Fulham: Strengthening the midfield must be a priority
Martin Jol will be absolutely delighted to have ended up with three points on Saturday, with his side scoring their only shot on target whilst withstanding an onslaught at the other end.
In Aaron Hughes and Brede Hangeland, he will know that he has a solid central defensive unit, while Dimitar Berbatov, Adel Taarabt and Darren Bent should guarantee goals. In midfield, though, the side must improve.
Sunderland bossed proceedings at the Stadium of Light, and while new signing Derek Boateng eventually seemed to get up to the pace of the game, Fulham looked short of quality in central areas. Scott Parker's arrival will help (BBC), but more must still be done.
Hull City: Huddlestone and Livermore made an instant impact
It was always going to be a difficult afternoon for Hull at Stamford Bridge, but Steve Bruce will be pleased to have seen his side emerge relatively unscathed from a potentially difficult encounter.
When Chelsea looked to see out the game in the second half, Hull were even able to show some of their qualities in attacking areas. The introduction of midfield duo Tom Huddlestone and Jake Livermore, recently recruited from Tottenham, gave the side a much more balanced appearance.
With the lively Robbie Brady on the left and good full-backs in Maynor Figueroa and Ahmed Elmohamady, there are some positives to the Tigers that will trouble lesser sides later in the season.
Liverpool: Coutinho can be the key to success
When Philippe Coutinho joined Liverpool in January, nobody was quite sure as to how the Brazilian would adapt to English football. He was, though, an instant success and, on Saturday, once more led the way to victory against Stoke.
The former Vasco da Gama youngster played in a tucked-in role from the left and was Liverpool's most influential attacking player throughout, creating six chances for his side's attacking players. With better finishing, he would have picked up at least a couple of assists.
His calmness in tight areas separates him from the majority of players in his position and, importantly, he is always looking for an opportunity to play in a teammate. His direct thinking has added an extra dimension to the Liverpool side.
Manchester City: Pellegrini has reinvigorated the former champions
We may only be one fixture into the season, but Manchester City sent out a clear statement of intent on Monday night with a 4-0 dismantling of Newcastle United at the Etihad Stadium.
There was a vigour to City's play that had been lacking last season, while the addition of Jesus Navas this summer has added real width to a side that was occasionally too easily nullified.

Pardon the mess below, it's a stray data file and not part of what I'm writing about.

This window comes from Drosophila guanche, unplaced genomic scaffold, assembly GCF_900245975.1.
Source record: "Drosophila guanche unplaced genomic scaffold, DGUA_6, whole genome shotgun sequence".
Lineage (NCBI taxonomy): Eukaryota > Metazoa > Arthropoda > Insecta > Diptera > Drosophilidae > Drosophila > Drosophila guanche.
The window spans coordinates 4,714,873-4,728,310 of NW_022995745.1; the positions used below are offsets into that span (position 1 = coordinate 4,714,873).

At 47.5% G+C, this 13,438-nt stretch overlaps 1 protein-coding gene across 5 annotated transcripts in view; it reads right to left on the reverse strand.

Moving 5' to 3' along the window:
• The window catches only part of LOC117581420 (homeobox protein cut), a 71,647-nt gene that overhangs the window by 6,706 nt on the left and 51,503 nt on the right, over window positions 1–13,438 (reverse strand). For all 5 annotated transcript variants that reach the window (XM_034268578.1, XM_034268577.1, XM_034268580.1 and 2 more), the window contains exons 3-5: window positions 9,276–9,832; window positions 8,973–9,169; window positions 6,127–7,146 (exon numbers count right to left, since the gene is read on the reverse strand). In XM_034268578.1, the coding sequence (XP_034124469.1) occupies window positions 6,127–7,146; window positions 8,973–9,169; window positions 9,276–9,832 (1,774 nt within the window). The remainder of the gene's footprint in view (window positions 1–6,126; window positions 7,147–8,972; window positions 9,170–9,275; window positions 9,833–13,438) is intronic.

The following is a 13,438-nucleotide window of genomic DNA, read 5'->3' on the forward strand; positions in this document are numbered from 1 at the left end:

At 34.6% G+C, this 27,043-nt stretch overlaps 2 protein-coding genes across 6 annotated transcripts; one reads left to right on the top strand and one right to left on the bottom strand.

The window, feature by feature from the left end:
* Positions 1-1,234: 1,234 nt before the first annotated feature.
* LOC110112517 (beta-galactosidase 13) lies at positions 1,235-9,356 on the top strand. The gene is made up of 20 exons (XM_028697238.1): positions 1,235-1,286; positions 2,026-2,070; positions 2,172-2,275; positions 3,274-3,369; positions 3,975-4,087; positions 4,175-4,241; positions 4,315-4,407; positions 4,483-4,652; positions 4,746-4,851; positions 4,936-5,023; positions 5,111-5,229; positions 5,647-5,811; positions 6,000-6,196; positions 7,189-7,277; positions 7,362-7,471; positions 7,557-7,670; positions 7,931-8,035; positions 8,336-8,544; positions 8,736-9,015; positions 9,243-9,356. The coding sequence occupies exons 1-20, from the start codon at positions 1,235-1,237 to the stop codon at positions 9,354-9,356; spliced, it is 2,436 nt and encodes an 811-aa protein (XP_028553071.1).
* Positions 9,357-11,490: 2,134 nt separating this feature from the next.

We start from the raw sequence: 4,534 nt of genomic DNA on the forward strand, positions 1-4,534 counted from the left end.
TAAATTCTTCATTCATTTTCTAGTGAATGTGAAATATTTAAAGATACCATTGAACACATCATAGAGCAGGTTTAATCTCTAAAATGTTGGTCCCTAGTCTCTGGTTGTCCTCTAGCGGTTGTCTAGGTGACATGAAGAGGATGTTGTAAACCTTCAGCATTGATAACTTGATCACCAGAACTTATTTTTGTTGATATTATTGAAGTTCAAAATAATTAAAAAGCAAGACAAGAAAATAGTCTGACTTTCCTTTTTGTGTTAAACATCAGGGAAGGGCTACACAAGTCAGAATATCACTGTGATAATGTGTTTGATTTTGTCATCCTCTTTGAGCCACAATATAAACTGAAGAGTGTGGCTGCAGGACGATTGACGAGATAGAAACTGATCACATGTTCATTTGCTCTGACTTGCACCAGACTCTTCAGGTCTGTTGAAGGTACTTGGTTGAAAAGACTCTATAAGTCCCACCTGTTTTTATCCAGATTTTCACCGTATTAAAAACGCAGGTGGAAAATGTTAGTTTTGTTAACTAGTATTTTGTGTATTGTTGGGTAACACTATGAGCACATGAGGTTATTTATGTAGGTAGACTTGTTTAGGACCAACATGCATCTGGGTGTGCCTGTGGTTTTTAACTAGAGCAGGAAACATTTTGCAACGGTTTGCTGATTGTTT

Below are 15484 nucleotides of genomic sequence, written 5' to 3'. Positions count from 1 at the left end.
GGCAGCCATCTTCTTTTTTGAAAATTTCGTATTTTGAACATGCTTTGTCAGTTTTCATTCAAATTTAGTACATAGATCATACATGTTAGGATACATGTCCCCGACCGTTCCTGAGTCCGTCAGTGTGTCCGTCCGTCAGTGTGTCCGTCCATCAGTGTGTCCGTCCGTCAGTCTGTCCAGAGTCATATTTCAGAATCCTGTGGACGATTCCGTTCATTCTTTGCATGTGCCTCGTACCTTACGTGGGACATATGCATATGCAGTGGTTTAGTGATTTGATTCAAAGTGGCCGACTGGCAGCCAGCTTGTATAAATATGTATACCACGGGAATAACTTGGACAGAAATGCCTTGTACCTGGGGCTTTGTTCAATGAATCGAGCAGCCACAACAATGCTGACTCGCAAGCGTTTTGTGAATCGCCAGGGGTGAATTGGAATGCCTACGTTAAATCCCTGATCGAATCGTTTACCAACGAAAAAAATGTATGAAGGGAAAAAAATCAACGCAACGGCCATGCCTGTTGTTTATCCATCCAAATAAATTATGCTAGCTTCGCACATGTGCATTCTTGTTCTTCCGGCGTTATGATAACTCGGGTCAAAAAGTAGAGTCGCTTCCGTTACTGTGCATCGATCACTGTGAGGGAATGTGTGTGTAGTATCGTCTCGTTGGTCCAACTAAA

They will still be adapting to the new manager's approach, but the Citizens already look a more unified side and a team now capable of living up to their high-profile billing.
Manchester United: Nothing much has changed
Reigning champions Manchester United got their new season underway with a 4-1 win in a potentially tricky away fixture against Swansea on Saturday evening.
It was an all too familiar pattern of play for the Red Devils, with Swansea showing up the side's weakness in central midfield, before the quality of the United attacking unit saw them come through comfortably.
David Moyes has shown intent to strengthen in central midfield this summer and will need to do so if the Reds are to compete in the Champions League. In attack, though, he will have no worries at all.
Newcastle United: Alan Pardew has a difficult year ahead
It has been all gloom and doom at St James' Park this summer, with the arrival of director of football Joe Kinnear and the lack of new signings doing little to lift the clouds hanging over the club last campaign.
A tough start away at Manchester City was not the ideal way to begin a new campaign, but the manner of Newcastle's 4-0 defeat was particularly worrying for the Toon Army. The players' attitudes were poor, the defence disorganised and, frankly, the team were never in the game.
Work will no doubt begin on strengthening the side, while the club will hope for a swift resolution to the current Yohan Cabaye transfer situation (BBC).
Norwich City: Nathan Redmond is made for the Premier League
He was the unexpected star of the European Under-21 Championships for England earlier this summer, but Nathan Redmond remains somewhat of an unknown quantity to many around the country.
In a Norwich side looking to play on the counterattack, Redmond was a constant threat and showed his considerable quality with the ball at his feet when running at defenders.
The Canaries have much to work on, and will hope that Leroy Fer can help retain the ball in midfield, but Redmond could be an important player this season if he can perform to his potential.